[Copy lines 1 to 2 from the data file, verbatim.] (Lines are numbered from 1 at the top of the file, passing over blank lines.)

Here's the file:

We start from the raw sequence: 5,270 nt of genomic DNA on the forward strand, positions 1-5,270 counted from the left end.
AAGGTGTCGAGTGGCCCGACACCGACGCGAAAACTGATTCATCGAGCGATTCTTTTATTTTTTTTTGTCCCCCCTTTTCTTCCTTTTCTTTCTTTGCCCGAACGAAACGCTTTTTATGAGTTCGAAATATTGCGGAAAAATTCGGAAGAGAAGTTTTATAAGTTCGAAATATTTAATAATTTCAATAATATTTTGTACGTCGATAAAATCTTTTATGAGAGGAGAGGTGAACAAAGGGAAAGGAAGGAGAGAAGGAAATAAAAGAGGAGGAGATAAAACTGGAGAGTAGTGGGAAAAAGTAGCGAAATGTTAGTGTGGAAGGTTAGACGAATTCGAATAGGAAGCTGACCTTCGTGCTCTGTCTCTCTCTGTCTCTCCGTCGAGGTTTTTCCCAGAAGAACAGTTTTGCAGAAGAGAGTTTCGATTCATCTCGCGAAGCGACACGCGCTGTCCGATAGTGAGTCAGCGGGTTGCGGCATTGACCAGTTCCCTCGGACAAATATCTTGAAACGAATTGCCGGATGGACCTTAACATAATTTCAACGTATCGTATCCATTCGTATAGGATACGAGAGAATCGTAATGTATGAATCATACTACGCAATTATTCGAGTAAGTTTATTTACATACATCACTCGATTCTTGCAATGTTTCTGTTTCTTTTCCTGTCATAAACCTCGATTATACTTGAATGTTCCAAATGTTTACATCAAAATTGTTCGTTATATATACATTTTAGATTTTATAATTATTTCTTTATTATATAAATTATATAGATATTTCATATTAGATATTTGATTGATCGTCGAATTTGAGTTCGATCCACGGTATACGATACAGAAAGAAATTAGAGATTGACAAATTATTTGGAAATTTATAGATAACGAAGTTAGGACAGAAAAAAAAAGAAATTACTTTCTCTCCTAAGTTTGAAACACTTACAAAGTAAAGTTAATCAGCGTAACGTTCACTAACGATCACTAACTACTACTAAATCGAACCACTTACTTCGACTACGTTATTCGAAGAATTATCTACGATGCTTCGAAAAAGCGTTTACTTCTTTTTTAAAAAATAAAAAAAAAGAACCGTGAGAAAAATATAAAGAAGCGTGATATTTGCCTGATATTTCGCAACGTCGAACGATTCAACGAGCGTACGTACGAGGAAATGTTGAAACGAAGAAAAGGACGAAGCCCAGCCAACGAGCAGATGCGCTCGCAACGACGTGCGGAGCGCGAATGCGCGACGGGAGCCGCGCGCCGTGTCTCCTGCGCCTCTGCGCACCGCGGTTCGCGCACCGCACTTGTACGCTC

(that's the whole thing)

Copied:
We start from the raw sequence: 5,270 nt of genomic DNA on the forward strand, positions 1-5,270 counted from the left end.
AAGGTGTCGAGTGGCCCGACACCGACGCGAAAACTGATTCATCGAGCGATTCTTTTATTTTTTTTTGTCCCCCCTTTTCTTCCTTTTCTTTCTTTGCCCGAACGAAACGCTTTTTATGAGTTCGAAATATTGCGGAAAAATTCGGAAGAGAAGTTTTATAAGTTCGAAATATTTAATAATTTCAATAATATTTTGTACGTCGATAAAATCTTTTATGAGAGGAGAGGTGAACAAAGGGAAAGGAAGGAGAGAAGGAAATAAAAGAGGAGGAGATAAAACTGGAGAGTAGTGGGAAAAAGTAGCGAAATGTTAGTGTGGAAGGTTAGACGAATTCGAATAGGAAGCTGACCTTCGTGCTCTGTCTCTCTCTGTCTCTCCGTCGAGGTTTTTCCCAGAAGAACAGTTTTGCAGAAGAGAGTTTCGATTCATCTCGCGAAGCGACACGCGCTGTCCGATAGTGAGTCAGCGGGTTGCGGCATTGACCAGTTCCCTCGGACAAATATCTTGAAACGAATTGCCGGATGGACCTTAACATAATTTCAACGTATCGTATCCATTCGTATAGGATACGAGAGAATCGTAATGTATGAATCATACTACGCAATTATTCGAGTAAGTTTATTTACATACATCACTCGATTCTTGCAATGTTTCTGTTTCTTTTCCTGTCATAAACCTCGATTATACTTGAATGTTCCAAATGTTTACATCAAAATTGTTCGTTATATATACATTTTAGATTTTATAATTATTTCTTTATTATATAAATTATATAGATATTTCATATTAGATATTTGATTGATCGTCGAATTTGAGTTCGATCCACGGTATACGATACAGAAAGAAATTAGAGATTGACAAATTATTTGGAAATTTATAGATAACGAAGTTAGGACAGAAAAAAAAAGAAATTACTTTCTCTCCTAAGTTTGAAACACTTACAAAGTAAAGTTAATCAGCGTAACGTTCACTAACGATCACTAACTACTACTAAATCGAACCACTTACTTCGACTACGTTATTCGAAGAATTATCTACGATGCTTCGAAAAAGCGTTTACTTCTTTTTTAAAAAATAAAAAAAAAGAACCGTGAGAAAAATATAAAGAAGCGTGATATTTGCCTGATATTTCGCAACGTCGAACGATTCAACGAGCGTACGTACGAGGAAATGTTGAAACGAAGAAAAGGACGAAGCCCAGCCAACGAGCAGATGCGCTCGCAACGACGTGCGGAGCGCGAATGCGCGACGGGAGCCGCGCGCCGTGTCTCCTGCGCCTCTGCGCACCGCGGTTCGCGCACCGCACTTGTACGCTC